Most Recent Articles In People
Latest People Articles
- Can Elio Leoni Sceti Rebuild Coty?
- Wende Zomnir, Carol Hamilton Talk Urban Decay
- Leonard Lauder Honored at BCRF Gala
More Articles By
PARIS — Jessica Chastain — the ambassador of Yves Saint Laurent’s newest women’s fragrance, Manifesto — has long had an emotional connection with the brand.
At the tender age of 12, a favored aunt who wore YSL’s Opium gave her a bottle containing just a smidgen of the scent, recalled the actress with eyes a-twinkle.
“When I was a young girl, I would look at her and think she is so glamorous,” said Chastain, sitting in a suite at the Royal Monceau hotel here. “Everyone else in school was wearing Electric Youth [by] Debbie Gibson, or something really youthful; they smelled like peaches. I came to school wearing Opium, which is so mature,” she laughed.
The spicy oriental scent allowed Chastain to channel her aunt’s womanly aura. “It made me feel glamorous; it made me feel grown-up,” she continued.
RELATED STORY: A New Manifesto for YSL Beauté >>
Likewise, Chastain today wears a different fragrance for each role she takes on to help slip into character. Chastain adopted the practice after a waft of hair spray from a passerby triggered a flood of recollections one day.
“It was a hair spray that I used to wear in the fifth grade,” said Chastain. “And immediately, I felt everything I felt when I was in the fifth grade. You know, all these memories came back — everything about my bedroom just hit me at once. That moment was the first time I realized how powerful smell is, how emotional it is and [how] it is connected to our memories.
“Every woman, every person to me has their own smell,” continued Chastain, who sometimes discusses a role she’s playing with her friend Fabrice Penot, cofounder of Le Labo fragrance brand, who then suggests a scent that would best evoke the character in question. For her part as Mrs. O’Brien in the Terrence Malick-directed “The Tree of Life,” for instance, she wore Le Labo’s orange blossom fragrance.
Representing Manifesto has been a new challenge for Chastain, since for the first time it’s meant taking on the role of herself.
“For acting, even though I am in my characters, I don’t see it as me,” she explained. “Having Jessica Chastain be the ambassadress of the fragrance — it’s a very vulnerable thing. It’s not something I really thought that I would do before until, of course, Yves Saint Laurent called. If you’re going to do something like this, it’s a very big deal to do it for Yves Saint Laurent. But what it does is it makes you very vulnerable because you don’t have a character to hide behind.”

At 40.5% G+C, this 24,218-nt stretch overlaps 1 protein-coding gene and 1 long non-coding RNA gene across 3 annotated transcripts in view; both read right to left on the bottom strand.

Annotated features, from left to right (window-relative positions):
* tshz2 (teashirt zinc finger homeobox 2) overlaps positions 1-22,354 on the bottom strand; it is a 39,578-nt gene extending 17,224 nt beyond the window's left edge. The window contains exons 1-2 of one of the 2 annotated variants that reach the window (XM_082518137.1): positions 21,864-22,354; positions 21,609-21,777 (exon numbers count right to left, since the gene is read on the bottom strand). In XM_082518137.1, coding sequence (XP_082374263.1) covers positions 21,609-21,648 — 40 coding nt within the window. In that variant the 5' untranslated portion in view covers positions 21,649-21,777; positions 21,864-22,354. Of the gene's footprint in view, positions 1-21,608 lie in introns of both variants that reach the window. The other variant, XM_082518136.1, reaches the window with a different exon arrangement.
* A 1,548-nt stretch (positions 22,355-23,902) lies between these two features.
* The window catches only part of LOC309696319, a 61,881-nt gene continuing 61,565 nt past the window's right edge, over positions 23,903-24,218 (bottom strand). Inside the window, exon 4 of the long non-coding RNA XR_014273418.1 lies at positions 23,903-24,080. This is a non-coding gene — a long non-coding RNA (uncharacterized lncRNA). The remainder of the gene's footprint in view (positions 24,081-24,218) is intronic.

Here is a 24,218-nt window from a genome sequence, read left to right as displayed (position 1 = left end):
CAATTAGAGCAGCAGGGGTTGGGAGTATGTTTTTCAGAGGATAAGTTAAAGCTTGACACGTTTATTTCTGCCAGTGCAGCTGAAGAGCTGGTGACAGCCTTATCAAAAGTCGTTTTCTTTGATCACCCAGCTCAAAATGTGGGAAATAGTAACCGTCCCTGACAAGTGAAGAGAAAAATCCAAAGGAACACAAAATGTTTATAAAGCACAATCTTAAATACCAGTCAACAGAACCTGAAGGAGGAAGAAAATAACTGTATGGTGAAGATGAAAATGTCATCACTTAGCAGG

However, Chastain also got to play an artist in the Manifesto film advertisement, which was lensed by Nicolas Winding Refn. She liked the idea of connecting fragrance with art.
“Every person looks at a painting and has their own emotional reaction to it, their own interpretation,” said Chastain. “It’s the same with perfume. You smell something, you have your own emotional reaction. There are many layers to a painting, many ideas — and the same with a perfume.”
Chastain said playing an artist is like playing an actress, since both create and live lives in which inspiration consumes them.
On July 2, Chastain — who has recently starred in films such as John Hillcoat’s “Lawless” and has been nominated for prizes like best supporting actress at the Academy Awards — went back in front of the camera in New York, filming the movie “The Disappearance of Eleanor Rigby,” with James McAvoy. Two months later, she was to begin rehearsals for the Broadway production of “The Heiress,” which opens in early September.
“The stage is a great challenge,” said Chastain, who began her career in the theater. “You’re responsible for the energy in the room. When you cry, [the audience is] with you; they cry. There’s a shared experience. It’s a great sense of community. I feel the audience, what they’re giving me. It means that you also can feel when they’re bored, when they’re not having a good time, when they don’t like the play or your performance. So it puts you in a very vulnerable position in that way. I’m not very good at blocking things out. I’m always trying to be connected to everything and everyone. And that is a great challenge. It’s something that I’m very scared of [going] back to. But I feel the desire, as an actress, to always challenge myself that way. You know, if there’s something I’m scared to do, I don’t want to run away from it.”
Some parts Chastain would love to try include Lady Macbeth and Rosalind — Shakespeare’s women.
“I think they’re wonderful female roles,” she said. “I know a lot of theater roles that I’ve loved so much, but then I think I’d love to play a villain in a film maybe with like a great accent and a scar on my face — something really very strong. I’m usually drawn to things I’ve never done.”
When it comes to fashion, Chastain’s style is hard to pinpoint.
“I like trying new things, just like I like playing different characters,” she said.
“When I go to a couture show, it’s like I am going to a museum and looking at paintings and art. It’s high fashion; it’s moving fashion,” she explained. “When I have the opportunity to wear a dress, I feel like I’m being given the gift of participating in the story that the designer has created. And it’s the same thing for me when I’m acting with costumes. I am very influenced by what I’m wearing — be it perfume, makeup, clothing.
Among Chastain’s favorite looks have been the Sarah Burton-created dress worn to the Oscars and a vintage YSL dress she sported at the Toronto Film Festival.
“It’s one of my favorites because it was so chic,” said Chastain, adding the fashion component is one more reason she’s happy to have signed on with the brand. “Now, I have an in at YSL to wear the clothes.”